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How can I help my baby stay asleep when I put her down?
You're not alone -- what you describe is extremely common. Babies like yours tend to be particularly sensitive to the noises, lights, and other sensory stimulation around them. When your baby is in your arms, she's more protected from this outside stimulation and less likely to wake up. Being held also prevents her from startling, a newborn reflex that causes her arms and legs to flail, which is another cause of wakening. Moreover, 1-month-olds are still adjusting to life outside the cozy womb. Being snuggled in your arms is much more like being nestled in your belly than sleeping alone in the crib.
The first step to getting your child to sleep is to carefully watch for signs of fatigue and to put her down at that time. Many parents decide to keep their baby awake and play longer, hoping then she'll get really tired and fall into a deep sleep -- a big mistake. Children who are overtired actually have a harder time getting and staying asleep. Next, if your child is sleeping in a crib, try a bassinet, as it's cozier and more comforting for a tiny baby. Swaddling -- wrapping baby up in a blanket like a burrito -- is also soothing and prevents babies from startling.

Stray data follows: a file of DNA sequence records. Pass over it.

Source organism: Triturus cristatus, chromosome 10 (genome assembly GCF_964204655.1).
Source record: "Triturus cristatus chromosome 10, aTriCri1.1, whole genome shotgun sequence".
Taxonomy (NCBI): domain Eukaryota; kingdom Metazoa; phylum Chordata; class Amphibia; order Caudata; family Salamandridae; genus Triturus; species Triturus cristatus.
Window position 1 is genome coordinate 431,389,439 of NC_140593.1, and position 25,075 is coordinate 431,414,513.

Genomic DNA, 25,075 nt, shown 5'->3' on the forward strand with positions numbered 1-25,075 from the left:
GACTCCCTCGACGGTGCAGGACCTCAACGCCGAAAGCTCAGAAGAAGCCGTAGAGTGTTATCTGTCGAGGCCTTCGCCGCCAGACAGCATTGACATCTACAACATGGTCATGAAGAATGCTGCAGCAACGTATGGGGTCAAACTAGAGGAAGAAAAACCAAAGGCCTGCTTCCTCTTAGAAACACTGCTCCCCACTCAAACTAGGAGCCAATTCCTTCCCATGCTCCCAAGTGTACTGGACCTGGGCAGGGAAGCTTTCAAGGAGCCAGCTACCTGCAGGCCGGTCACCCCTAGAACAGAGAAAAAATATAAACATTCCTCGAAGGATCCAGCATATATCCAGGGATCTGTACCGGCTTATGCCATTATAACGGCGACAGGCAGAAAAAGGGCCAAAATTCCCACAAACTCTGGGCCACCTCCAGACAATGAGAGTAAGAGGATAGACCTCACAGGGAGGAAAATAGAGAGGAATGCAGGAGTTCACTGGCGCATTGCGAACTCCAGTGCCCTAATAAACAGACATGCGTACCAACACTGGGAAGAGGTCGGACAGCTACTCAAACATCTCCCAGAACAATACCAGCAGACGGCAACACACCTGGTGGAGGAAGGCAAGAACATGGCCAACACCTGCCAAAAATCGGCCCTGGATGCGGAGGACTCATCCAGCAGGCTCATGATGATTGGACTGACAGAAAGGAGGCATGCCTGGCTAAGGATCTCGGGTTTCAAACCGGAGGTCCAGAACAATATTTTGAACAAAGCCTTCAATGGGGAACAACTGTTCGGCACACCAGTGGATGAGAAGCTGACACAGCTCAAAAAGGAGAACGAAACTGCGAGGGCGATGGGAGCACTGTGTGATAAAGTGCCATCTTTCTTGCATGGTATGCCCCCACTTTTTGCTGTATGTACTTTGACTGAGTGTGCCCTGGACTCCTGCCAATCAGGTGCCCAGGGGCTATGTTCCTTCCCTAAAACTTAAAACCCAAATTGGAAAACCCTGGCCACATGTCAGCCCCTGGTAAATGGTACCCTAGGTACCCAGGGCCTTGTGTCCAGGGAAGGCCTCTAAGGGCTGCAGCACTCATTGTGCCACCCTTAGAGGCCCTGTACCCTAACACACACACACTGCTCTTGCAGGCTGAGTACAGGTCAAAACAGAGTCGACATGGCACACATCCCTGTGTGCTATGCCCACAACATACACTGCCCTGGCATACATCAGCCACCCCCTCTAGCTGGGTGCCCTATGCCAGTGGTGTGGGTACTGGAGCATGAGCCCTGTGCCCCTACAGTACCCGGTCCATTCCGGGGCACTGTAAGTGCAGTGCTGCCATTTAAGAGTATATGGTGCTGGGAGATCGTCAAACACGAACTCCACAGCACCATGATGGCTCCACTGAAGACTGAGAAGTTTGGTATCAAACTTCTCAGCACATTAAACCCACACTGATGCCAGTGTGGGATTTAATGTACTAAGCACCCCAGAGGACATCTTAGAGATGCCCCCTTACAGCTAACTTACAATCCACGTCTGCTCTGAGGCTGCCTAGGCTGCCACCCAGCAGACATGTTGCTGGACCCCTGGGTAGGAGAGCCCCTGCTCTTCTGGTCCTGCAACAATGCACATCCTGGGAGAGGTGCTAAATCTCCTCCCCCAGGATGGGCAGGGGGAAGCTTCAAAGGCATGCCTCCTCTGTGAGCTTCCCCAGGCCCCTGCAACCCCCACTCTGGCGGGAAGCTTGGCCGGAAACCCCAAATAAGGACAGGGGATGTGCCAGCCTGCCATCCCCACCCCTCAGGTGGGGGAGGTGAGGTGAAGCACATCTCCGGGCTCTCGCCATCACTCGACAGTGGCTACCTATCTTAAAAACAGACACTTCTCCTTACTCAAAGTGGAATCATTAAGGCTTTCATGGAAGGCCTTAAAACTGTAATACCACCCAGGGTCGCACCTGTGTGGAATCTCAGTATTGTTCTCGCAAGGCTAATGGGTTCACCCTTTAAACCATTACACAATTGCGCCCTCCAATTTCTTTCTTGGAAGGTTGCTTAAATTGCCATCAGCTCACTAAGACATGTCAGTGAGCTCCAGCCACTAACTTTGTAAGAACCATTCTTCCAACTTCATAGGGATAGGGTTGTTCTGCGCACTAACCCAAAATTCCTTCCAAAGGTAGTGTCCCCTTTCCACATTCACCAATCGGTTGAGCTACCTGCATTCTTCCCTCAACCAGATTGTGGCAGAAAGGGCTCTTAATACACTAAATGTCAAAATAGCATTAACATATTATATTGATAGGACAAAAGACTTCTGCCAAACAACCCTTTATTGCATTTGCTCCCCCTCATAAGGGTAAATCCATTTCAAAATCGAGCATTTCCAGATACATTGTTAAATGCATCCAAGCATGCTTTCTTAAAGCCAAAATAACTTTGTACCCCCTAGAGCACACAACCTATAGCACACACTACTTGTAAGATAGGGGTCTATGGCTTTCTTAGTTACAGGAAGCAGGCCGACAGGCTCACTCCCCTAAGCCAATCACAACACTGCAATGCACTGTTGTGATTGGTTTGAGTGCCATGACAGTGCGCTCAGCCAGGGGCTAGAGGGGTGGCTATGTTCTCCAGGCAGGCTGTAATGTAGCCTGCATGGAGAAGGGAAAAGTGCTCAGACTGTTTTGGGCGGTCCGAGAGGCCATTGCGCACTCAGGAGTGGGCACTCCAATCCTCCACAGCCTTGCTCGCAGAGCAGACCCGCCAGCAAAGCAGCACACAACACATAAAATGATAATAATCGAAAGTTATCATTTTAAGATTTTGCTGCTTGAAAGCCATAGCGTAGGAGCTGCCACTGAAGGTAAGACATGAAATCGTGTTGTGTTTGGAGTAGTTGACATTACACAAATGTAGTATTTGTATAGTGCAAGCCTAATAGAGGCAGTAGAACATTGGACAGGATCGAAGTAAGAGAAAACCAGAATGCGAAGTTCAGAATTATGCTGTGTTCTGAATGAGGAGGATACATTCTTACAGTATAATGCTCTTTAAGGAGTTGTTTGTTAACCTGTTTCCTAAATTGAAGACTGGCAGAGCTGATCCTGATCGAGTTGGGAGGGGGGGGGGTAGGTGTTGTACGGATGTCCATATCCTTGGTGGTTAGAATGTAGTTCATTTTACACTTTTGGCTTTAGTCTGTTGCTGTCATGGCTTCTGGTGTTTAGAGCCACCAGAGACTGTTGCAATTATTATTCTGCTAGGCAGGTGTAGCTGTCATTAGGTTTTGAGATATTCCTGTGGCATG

Once you put your baby down, don't rescue her too quickly. If she awakens and cries, pat her tummy or talk to her soothingly before picking her up. If that doesn't work, it's okay to let her cry for five to 10 minutes to let off some steam and soothe herself (as long as you're sure there's nothing else bothering her, like a dirty diaper or being hungry). If this fails, pick her up, rock her, and then try to put her down again. While you soothe her, stay in her room but don't turn on the lights or talk to her, as this is likely to arouse her.
If these tricks don't work, don't worry. Many babies this age need to be held to fall asleep, and that's fine for now. After 4 months, your baby will be better able to soothe herself, and you can train her to nod off on her own.
Originally published in American Baby magazine, November 2004. Updated 2009.
The answers from our experts are for educational purposes only. Please always refer to your child's pediatrician and mental health expert for more in-depth advice.